Giving hope to persecuted Christians since 1995
Select Page

ICC Note: In this insightful article, UCA News explores the efforts being made by China’s government to monitor and control the rapid growth of Christianity within its borders. It’s now believed that as many as 40 million Chinese citizens are employed to report on their fellow citizens to the government, including reports of activities by Catholics and Protestants who worship outside of the confines of the government controlled Christian organizations. 

4/21/2014 China (UCANews) – Persecution comes in all shapes and sizes in China and has for a long time. It has ranged from full scale, murderous pogroms against Christians and other religious groups to the slow water torture perfected by the Chinese as a method of extracting information and forcing compliance. It still has its variants, even if today’s practitioners don’t use water.

No publically identified Christian or member of any religious association is allowed any space to act independently. Every word and action is closely watched. As Bishop Louis Jin, who died almost exactly a year ago on April 27, was fond of saying: “Nothing can happen in China without two groups knowing – the Holy Trinity and the Communist Party.” For this reason he favored complete openness. Any attempt at secrecy would always be undone.

Today, China’s administrative bureaucracy overseeing the “orderly conduct of life” is double the size it was 20 years ago. Following the predictable but profoundly disturbing (to the Communist Party) calls for democracy in Tiananmen Square in 1989, the number of people supervising the Chinese public has risen from 20 million to 40 million. And only last week, on April 16, President Xi Jinping chaired the first meeting of a new committee with plenipotentiary powers to maintain internal and external security, reporting not through government channels but directly to the Politburo.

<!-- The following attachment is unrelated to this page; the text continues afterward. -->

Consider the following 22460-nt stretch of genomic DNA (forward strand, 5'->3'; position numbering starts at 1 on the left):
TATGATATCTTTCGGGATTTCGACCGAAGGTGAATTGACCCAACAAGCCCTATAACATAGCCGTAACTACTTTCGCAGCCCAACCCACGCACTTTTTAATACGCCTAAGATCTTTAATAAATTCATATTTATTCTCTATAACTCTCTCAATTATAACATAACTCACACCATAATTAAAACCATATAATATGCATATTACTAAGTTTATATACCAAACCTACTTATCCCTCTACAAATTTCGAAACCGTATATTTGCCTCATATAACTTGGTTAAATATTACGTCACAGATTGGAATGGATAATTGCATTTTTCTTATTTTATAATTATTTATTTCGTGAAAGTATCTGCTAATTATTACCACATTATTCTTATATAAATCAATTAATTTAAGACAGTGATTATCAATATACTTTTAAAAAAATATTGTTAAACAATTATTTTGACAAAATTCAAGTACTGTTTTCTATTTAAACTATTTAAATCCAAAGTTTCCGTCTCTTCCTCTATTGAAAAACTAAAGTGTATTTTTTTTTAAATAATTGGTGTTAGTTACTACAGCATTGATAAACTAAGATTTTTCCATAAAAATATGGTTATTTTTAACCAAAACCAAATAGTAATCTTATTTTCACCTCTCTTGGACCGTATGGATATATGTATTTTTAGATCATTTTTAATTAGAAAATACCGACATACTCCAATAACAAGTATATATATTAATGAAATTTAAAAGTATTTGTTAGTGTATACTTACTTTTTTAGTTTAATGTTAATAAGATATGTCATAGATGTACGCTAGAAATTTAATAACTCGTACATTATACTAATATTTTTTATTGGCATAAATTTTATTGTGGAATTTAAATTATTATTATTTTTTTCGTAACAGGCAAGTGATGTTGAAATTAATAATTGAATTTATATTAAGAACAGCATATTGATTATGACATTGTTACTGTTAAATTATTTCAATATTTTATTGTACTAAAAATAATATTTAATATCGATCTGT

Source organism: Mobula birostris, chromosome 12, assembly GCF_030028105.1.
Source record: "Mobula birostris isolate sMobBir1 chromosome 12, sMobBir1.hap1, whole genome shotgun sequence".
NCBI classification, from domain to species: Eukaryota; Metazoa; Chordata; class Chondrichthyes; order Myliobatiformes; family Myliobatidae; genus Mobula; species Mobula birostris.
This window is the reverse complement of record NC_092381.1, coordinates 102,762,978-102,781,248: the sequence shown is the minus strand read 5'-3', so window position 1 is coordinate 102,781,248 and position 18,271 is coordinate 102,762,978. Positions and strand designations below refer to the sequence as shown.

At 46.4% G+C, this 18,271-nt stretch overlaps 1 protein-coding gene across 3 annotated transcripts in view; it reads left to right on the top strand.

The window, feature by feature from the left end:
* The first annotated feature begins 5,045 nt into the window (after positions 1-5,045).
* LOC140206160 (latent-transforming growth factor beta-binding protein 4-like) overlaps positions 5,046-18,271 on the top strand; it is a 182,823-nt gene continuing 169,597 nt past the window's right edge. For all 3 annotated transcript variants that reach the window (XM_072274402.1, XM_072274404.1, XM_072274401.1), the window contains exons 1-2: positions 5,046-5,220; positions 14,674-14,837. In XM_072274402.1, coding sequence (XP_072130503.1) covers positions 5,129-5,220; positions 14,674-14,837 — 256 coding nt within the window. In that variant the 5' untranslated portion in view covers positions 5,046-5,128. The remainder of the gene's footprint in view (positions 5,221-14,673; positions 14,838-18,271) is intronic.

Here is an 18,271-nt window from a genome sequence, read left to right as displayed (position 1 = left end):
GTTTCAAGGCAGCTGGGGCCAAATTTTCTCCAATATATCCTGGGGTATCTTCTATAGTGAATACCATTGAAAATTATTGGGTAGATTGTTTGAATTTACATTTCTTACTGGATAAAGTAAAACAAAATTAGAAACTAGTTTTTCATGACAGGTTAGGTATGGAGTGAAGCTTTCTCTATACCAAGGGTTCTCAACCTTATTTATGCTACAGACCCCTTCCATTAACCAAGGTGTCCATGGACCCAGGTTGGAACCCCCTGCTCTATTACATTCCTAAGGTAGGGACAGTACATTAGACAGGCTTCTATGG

This committee allows the president to exercise unprecedented, direct power over all aspects of the internal life and external relations of China. He has as much influence through this and other means as the creator of contemporary China, Deng Xiaoping. And he now appears to have the levers of power over people matched only by the founder of modern China, Mao Zedong. These constraints feed into an already well controlled environment. Even in a would-be cosmopolitan metropolis like Shanghai, Party controls range from the house arrest of the local bishop to ordinary local Catholics being prevented from attending international Catholic meetings because they have a “form” at the local Religious Affairs Bureau. Every move is noted and reported. These efforts are a bit like the boy with his finger in the dyke trying to prevent the deluge: how long can the apparatus of surveillance, constraint and control be maintained? Signs that the creaking system is straining to hold together abound.

For instance, as reported, thousands of Christians in Eastern China are rallying to protect their churches from invasion and destruction by government officials concerned that Christianity is growing too fast and in an “unsustainable” way in China. In one case, communities camped out overnight to protect their church, fearing that if they did not keep watch, the bulldozers would move in under cover of darkness. Protestant communities in Beijing especially – both authorized and “underground” – are constant targets of scrutiny. Last week, the Chinese government banned any news on the third anniversary of the Shouwang Church, an influential underground church in Beijing that had been forced onto the streets.

[Full Story]